02 November 2008

The other side of the COIN...

As this latest presidential campaign draws to a close with the quick approach of November 4th, there is no doubt that the current wars in Iraq and Afghanistan always held a prominent place on the whole plate of issues.

That being said, it can be easy for us to focus only on the impact on Americans that the wars have held.  American fatalities and casualties typically shoot to the top of the headlines (but usually only in the form of cold, unemotional statistics).  The travesty that is our system of institutions and programs that are supposed to help returning wounded veterans is another salient topic of the times.

It's easy to forget that in Iraq, there are more than 25 million people trying to scratch out a life for themselves and their families -- all while death comes and knocks on doors all around them.

The New York Times gives us a good reminder of the type of challenges that an untold number of families face in Iraq on a daily basis...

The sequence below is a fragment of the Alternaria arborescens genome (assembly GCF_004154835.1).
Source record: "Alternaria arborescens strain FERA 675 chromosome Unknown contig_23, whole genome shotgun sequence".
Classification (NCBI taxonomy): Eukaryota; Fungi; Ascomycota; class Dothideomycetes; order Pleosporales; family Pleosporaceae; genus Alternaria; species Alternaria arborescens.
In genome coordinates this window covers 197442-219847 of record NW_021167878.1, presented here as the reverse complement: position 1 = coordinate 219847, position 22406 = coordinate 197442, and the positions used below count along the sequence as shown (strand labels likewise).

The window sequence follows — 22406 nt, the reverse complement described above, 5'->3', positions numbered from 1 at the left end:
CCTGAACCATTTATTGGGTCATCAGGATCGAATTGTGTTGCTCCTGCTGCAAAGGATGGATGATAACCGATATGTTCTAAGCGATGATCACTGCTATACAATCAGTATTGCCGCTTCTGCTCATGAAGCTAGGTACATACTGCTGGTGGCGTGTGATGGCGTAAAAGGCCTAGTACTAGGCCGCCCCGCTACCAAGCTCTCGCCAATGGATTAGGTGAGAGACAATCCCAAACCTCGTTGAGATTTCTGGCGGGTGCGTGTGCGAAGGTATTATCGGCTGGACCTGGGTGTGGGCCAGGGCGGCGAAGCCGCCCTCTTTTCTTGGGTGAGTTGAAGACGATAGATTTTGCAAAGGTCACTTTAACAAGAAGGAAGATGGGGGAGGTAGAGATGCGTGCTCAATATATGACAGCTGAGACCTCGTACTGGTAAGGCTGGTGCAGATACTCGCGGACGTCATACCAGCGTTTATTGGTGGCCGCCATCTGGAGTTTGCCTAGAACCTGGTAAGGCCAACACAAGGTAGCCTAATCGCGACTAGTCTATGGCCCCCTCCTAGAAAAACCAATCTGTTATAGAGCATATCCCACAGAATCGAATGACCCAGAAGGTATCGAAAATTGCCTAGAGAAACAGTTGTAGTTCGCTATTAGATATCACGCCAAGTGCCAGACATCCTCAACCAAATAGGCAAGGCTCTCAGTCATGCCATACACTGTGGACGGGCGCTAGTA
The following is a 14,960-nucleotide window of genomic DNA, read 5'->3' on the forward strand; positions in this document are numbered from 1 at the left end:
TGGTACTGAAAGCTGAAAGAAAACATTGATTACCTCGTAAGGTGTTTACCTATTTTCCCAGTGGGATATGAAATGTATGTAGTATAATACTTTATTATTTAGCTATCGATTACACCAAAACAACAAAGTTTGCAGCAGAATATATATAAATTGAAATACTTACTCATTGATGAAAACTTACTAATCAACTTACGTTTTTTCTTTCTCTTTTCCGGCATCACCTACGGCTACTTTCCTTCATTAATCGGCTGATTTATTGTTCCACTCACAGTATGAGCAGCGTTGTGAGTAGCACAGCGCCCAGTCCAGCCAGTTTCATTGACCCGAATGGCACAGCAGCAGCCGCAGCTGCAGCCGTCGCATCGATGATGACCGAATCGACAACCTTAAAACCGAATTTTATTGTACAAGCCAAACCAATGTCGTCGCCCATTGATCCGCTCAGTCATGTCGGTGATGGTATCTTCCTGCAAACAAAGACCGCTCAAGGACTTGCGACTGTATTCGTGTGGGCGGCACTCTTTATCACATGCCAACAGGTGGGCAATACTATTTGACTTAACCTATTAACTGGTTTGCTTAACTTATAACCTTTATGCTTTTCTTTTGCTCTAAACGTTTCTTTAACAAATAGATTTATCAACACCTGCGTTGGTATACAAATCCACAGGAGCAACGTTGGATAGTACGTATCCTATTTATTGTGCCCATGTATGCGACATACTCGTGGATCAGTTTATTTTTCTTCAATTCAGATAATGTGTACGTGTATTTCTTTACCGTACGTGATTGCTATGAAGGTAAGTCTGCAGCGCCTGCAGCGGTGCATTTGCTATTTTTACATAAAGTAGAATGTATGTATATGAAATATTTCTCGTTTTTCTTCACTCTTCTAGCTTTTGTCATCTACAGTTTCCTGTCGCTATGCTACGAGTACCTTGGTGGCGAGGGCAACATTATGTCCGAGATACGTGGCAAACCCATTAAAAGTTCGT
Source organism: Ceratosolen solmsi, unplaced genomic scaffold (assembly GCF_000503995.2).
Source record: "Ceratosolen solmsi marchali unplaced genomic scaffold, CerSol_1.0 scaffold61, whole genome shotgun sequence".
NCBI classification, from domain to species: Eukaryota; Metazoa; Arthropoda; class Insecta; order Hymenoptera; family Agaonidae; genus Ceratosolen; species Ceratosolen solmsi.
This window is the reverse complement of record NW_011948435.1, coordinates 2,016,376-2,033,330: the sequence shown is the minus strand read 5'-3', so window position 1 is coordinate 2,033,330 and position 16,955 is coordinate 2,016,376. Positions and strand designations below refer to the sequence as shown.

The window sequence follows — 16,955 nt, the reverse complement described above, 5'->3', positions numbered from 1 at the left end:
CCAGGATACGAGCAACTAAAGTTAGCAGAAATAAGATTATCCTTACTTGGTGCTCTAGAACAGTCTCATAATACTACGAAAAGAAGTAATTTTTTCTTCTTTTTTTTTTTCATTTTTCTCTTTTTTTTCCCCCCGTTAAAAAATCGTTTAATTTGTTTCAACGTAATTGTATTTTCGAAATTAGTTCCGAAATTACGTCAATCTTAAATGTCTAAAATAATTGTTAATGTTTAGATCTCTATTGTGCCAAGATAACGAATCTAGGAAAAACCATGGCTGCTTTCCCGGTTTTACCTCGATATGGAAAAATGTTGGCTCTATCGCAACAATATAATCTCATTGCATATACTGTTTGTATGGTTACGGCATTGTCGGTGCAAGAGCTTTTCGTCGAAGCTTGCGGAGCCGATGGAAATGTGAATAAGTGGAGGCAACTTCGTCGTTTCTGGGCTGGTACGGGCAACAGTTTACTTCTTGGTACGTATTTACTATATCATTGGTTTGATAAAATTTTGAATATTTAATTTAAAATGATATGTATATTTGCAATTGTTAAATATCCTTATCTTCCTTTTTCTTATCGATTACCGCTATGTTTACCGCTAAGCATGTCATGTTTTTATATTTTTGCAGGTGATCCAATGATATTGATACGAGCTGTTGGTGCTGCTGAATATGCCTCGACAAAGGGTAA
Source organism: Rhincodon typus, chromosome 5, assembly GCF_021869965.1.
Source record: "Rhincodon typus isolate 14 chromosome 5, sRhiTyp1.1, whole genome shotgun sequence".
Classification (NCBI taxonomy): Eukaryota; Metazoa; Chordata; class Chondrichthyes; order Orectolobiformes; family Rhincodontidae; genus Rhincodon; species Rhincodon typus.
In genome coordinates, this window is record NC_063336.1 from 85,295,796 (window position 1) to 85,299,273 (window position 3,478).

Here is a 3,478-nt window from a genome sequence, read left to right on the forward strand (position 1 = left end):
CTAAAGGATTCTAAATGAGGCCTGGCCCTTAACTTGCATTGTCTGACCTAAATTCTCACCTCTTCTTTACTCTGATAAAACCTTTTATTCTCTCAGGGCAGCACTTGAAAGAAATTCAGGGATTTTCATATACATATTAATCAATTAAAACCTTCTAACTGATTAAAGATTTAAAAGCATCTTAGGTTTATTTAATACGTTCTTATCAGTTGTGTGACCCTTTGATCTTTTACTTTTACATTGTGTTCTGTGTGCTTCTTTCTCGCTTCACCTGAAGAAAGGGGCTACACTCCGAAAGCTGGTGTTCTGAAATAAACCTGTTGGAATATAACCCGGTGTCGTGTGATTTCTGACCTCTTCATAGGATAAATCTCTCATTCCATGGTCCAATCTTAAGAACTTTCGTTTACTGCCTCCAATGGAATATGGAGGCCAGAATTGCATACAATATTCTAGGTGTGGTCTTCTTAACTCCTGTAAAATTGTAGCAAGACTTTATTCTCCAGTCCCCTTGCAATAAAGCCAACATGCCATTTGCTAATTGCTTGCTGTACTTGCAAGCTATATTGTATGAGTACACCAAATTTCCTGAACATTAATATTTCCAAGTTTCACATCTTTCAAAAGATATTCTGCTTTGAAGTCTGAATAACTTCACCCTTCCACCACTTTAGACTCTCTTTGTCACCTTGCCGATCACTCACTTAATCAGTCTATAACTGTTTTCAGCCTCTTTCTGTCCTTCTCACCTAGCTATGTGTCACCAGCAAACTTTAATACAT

01 November 2008

Petraeus takes over CENTCOM; SECDEF seeks "coherence" to Afghanistan strategy

GEN Petraeus took over U.S. Central Command (CENTCOM), giving him overally responsibility over the wars in Iraq and Afghanistan.

Defense Secretary Robert M. Gates stressed that while it would be a primary
task for General Petraeus to "keep us on the right path in Iraq," an immediate
challenge was "bringing coherence to our own strategy" in Afghanistan.

So we'll see what happens. I greatly admire and respect GEN Petraeus: he epitomizes everything about that warrior-scholar paradigm. I hope he knows what the next step in Afghanistan is, because I certainly don't. I feel as though even classic COIN strategy may find itself challenged in Afghanistan (assuming, of course, that we are even undertaking a classical COIN effort).

Where STEP ONE always reads "Secure the population," I wonder if we have yet to even lace our boots up in that regard. The enemy is able to move and operate with almost complete freedom, and is able to threaten and influence the population as he pleases. The presence of a neighboring nation-state which is either unwilling or unable (due to fears of retribution or reprisals or fomenting instability etc. etc.) to prosecute any kind of substantial search for terrorists within its borders, certainly exacerbates the situation.

We have a long way to go in the long war in Afghanistan. I hope GEN Petraeus' hundred-pound brain can put us on the right path.